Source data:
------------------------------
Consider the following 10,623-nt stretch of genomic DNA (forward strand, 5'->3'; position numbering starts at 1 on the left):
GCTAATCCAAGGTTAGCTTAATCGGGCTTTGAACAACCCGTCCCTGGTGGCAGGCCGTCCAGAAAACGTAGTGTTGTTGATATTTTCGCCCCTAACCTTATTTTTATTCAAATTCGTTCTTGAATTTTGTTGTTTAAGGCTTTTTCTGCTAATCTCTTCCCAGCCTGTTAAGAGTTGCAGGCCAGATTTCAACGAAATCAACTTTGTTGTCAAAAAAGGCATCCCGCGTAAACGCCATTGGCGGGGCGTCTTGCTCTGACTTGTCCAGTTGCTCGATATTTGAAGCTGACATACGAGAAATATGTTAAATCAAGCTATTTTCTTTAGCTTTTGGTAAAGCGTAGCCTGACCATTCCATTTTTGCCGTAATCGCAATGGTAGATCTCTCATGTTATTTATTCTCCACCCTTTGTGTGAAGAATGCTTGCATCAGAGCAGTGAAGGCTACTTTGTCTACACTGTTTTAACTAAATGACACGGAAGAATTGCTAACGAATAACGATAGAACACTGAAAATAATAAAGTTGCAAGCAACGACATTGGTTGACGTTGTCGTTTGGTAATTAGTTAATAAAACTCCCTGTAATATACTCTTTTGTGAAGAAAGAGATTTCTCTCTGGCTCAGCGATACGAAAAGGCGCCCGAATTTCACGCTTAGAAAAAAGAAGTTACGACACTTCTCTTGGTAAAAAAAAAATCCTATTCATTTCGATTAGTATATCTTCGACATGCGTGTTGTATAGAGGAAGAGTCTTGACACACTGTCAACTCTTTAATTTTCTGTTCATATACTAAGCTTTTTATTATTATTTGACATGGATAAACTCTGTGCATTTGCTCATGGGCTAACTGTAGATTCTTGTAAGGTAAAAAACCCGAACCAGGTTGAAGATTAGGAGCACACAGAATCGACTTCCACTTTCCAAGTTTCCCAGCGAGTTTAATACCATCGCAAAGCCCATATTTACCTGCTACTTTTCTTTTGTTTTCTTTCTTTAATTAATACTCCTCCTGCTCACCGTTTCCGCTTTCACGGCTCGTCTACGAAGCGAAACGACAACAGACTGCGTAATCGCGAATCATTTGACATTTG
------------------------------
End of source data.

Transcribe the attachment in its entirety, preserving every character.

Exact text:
Consider the following 10,623-nt stretch of genomic DNA (forward strand, 5'->3'; position numbering starts at 1 on the left):
GCTAATCCAAGGTTAGCTTAATCGGGCTTTGAACAACCCGTCCCTGGTGGCAGGCCGTCCAGAAAACGTAGTGTTGTTGATATTTTCGCCCCTAACCTTATTTTTATTCAAATTCGTTCTTGAATTTTGTTGTTTAAGGCTTTTTCTGCTAATCTCTTCCCAGCCTGTTAAGAGTTGCAGGCCAGATTTCAACGAAATCAACTTTGTTGTCAAAAAAGGCATCCCGCGTAAACGCCATTGGCGGGGCGTCTTGCTCTGACTTGTCCAGTTGCTCGATATTTGAAGCTGACATACGAGAAATATGTTAAATCAAGCTATTTTCTTTAGCTTTTGGTAAAGCGTAGCCTGACCATTCCATTTTTGCCGTAATCGCAATGGTAGATCTCTCATGTTATTTATTCTCCACCCTTTGTGTGAAGAATGCTTGCATCAGAGCAGTGAAGGCTACTTTGTCTACACTGTTTTAACTAAATGACACGGAAGAATTGCTAACGAATAACGATAGAACACTGAAAATAATAAAGTTGCAAGCAACGACATTGGTTGACGTTGTCGTTTGGTAATTAGTTAATAAAACTCCCTGTAATATACTCTTTTGTGAAGAAAGAGATTTCTCTCTGGCTCAGCGATACGAAAAGGCGCCCGAATTTCACGCTTAGAAAAAAGAAGTTACGACACTTCTCTTGGTAAAAAAAAAATCCTATTCATTTCGATTAGTATATCTTCGACATGCGTGTTGTATAGAGGAAGAGTCTTGACACACTGTCAACTCTTTAATTTTCTGTTCATATACTAAGCTTTTTATTATTATTTGACATGGATAAACTCTGTGCATTTGCTCATGGGCTAACTGTAGATTCTTGTAAGGTAAAAAACCCGAACCAGGTTGAAGATTAGGAGCACACAGAATCGACTTCCACTTTCCAAGTTTCCCAGCGAGTTTAATACCATCGCAAAGCCCATATTTACCTGCTACTTTTCTTTTGTTTTCTTTCTTTAATTAATACTCCTCCTGCTCACCGTTTCCGCTTTCACGGCTCGTCTACGAAGCGAAACGACAACAGACTGCGTAATCGCGAATCATTTGACATTTG